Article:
Simon Willison’s Weblog

Items in 2019

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Lessons from 6 software rewrite stories (via) Herb Caudill takes on the classic idea that rewriting from scratch is “the single worst strategic mistake that any software company can make” and investigates it through the lens of six well-chosen examples: Netscape 6, Basecamp Classic/2/3, Visual Studio/VS Code, Gmail/Inbox, FogBugz/Wasabi/Trello, and finally FreshBooks/BillSpring. Each story has details I had never heard before, and the lessons and conclusions are deeply insightful. # 19th February 2019, 9:55 pm

parameterized. I love the @parametrize decorator in pytest, which lets you run the same test multiple times against multiple parameters. The only catch is that the decorator in pytest doesn’t work for old-style unittest TestCase tests, which means you can’t easily add it to test suites that were built using the older model. I just found out about parameterized which works with unittest tests whether or not you are running them using the pytest test runner. # 19th February 2019, 9:05 pm

The Eleven Laws of Showrunning (via) Fascinating essay on how to run a modern TV show by Javier Grillo-Marxuach. Being a showrunner basically involves running a 100+ person startup with a 7 digit budget, almost immovable deadlines, high maintenance activist investors and you’re still expected to write some of the scripts! So many useful lessons here about management, creativity and delegation: almost everything in here is relevant to product management, startup founding and engineering management as well. # 19th February 2019, 7:27 pm

This paper introduces Mesh, a plug-in replacement for malloc that, for the first time, eliminates fragmentation in unmodified C/C++ applications. Mesh combines novel randomized algorithms with widely-supported virtual memory operations to provably reduce fragmentation, breaking the classical Robson bounds with high probability. Mesh generally matches the runtime performance of state-of-the-art memory allocators while reducing memory consumption; in particular, it reduces the memory of consumption of Firefox by 16% and Redis by 39%.

Mesh: Compacting Memory Management for C/C++ Applications # 18th February 2019, 3:26 pm

Discussion about Altavista on Hacker News. Fascinating thread on Hacker News where Bryant Durrell, a former Director from Altavista provides some insider thoughts on how they lost against Google. # 16th February 2019, 6:57 pm

If you want the fastest website despite implementation difficulty, the answer is: SSR behind a CDN with assets in best compression formats (webp, Brotli, woff2) served over http2 (or 3) from same origin with JS as enhancement only

Mike Sherov # 15th February 2019, 7:12 pm

Data science is different now (via) Detailed examination of the current state of the job market for data science. Boot camps and university courses have produced a growing volume of junior data scientists seeking work, but the job market is much more competitive than many expected—especially for those without prior experience. Meanwhile the job itself is much more about data cleanup and software engineering skills: machine learning models and applied statistics end up being a small portion of the actual work. # 15th February 2019, 3:36 pm

Vitess (via) I remember looking at Vitess when it was first released by YouTube in 2012. The idea of a proven horizontally scalable sharding mechanism for MySQL was exciting, but I was put off by the need for a custom Go or Java client library. Apparently that changed with Vitess 2.1 in April 2017, the first version to introduce a MySQL protocol compatible proxy which can be connected to by existing code written in any language. Vitess 3.0 came out last December so now the MySQL proxy layer is much more stable. Vitess is used in production by a bunch of other companies now (including Slack and Square) so it’s definitely worth a closer look. # 14th February 2019, 5:35 am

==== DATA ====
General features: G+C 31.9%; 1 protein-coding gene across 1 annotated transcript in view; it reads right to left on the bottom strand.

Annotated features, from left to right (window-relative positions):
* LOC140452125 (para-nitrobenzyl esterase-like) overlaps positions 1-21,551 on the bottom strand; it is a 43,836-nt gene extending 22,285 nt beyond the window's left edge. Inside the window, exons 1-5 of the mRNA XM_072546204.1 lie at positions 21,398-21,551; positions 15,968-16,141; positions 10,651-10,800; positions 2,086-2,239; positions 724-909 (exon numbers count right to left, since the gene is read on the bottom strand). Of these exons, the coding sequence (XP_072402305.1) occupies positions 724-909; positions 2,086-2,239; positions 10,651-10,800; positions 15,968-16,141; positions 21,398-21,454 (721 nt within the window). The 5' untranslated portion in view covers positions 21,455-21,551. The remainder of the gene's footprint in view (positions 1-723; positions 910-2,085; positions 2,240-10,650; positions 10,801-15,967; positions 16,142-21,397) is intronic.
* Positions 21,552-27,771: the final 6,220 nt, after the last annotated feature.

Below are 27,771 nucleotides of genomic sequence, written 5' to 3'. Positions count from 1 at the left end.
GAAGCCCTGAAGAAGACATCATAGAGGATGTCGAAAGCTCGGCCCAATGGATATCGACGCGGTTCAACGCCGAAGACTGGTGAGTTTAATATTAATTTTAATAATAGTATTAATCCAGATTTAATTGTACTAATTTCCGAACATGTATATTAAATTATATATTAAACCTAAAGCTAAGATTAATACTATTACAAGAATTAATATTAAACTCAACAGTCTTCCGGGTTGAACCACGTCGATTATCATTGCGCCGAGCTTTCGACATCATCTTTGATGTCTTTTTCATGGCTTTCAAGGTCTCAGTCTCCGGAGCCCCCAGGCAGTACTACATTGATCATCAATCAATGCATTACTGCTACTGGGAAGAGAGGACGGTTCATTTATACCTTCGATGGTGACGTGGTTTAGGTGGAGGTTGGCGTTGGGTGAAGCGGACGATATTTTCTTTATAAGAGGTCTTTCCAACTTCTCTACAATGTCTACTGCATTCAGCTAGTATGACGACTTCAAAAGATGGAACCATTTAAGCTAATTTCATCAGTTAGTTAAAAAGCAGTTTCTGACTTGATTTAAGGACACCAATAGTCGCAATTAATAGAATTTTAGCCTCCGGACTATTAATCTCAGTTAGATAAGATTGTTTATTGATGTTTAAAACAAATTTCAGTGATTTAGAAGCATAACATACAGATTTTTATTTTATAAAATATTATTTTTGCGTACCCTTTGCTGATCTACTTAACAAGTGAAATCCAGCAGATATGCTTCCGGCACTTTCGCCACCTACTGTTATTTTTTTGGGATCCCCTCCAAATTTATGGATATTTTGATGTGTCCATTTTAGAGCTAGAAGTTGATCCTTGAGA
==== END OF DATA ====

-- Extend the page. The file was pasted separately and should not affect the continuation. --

Operations engineering does not consist of firefighting your shitty software, it is the science of delivering value to users.

Charity Majors # 14th February 2019, 1:12 am

django-zombodb (via) The hardest part of working with an external search engine like Elasticsearch is always keeping that index synchronized with your relational database. ZomboDB is a PostgreSQL extension which lets you create a new type of index backed by an external Elasticsearch cluster. Updated rows will be pushed to the index automatically, and custom SQL syntax can then be used to execute searches. django-zombodb is a brand new library by Flávio Juvenal which integrates ZomboDB directly into the Django ORM, letting you add Elasticsearch-backed functionality with just a few lines of extra configuration. It even includes custom Django migrations for enabling the extension in PostgreSQL! # 13th February 2019, 10:14 pm

Private blockchains are completely uninteresting. (By this, I mean systems that use the blockchain data structure but don’t have the above three elements.) In general, they have some external limitation on who can interact with the blockchain and its features. These are not anything new; they’re distributed append-only data structures with a list of individuals authorized to add to it. Consensus protocols have been studied in distributed systems for more than 60 years. Append-only data structures have been similarly well covered. They’re blockchains in name only, and -- as far as I can tell -- the only reason to operate one is to ride on the blockchain hype.

Bruce Schneier # 12th February 2019, 7:14 pm

socrata2sql (via) Phenomenal new open source tool released by Andrew Chavez at the Dallas Morning News. Socrata is the open data portal software used by huge numbers of local governments worldwide. socrata2sql is a tool that interacts with the standard Socrata API and can use it to suck down a dataset and save it as a SQLite, PostgreSQL, MySQL or other SQLAlchemy-supported database. I just tried this and it took a single command to create a SQLite database of every police arrest in Dallas in the past five years. # 8th February 2019, 3:27 pm

db-to-sqlite (via) I just released version 0.2 of a tiny CLI utility I’ve been working on. It builds on top of SQLAlchemy and lets you connect to any SQLAlchemy-supported database and convert the data from it to a local SQLite database file. The new --all option will mirror all available tables (including foreign key relationships), or you can use --sql to save the results of custom SQL queries. # 8th February 2019, 6:08 am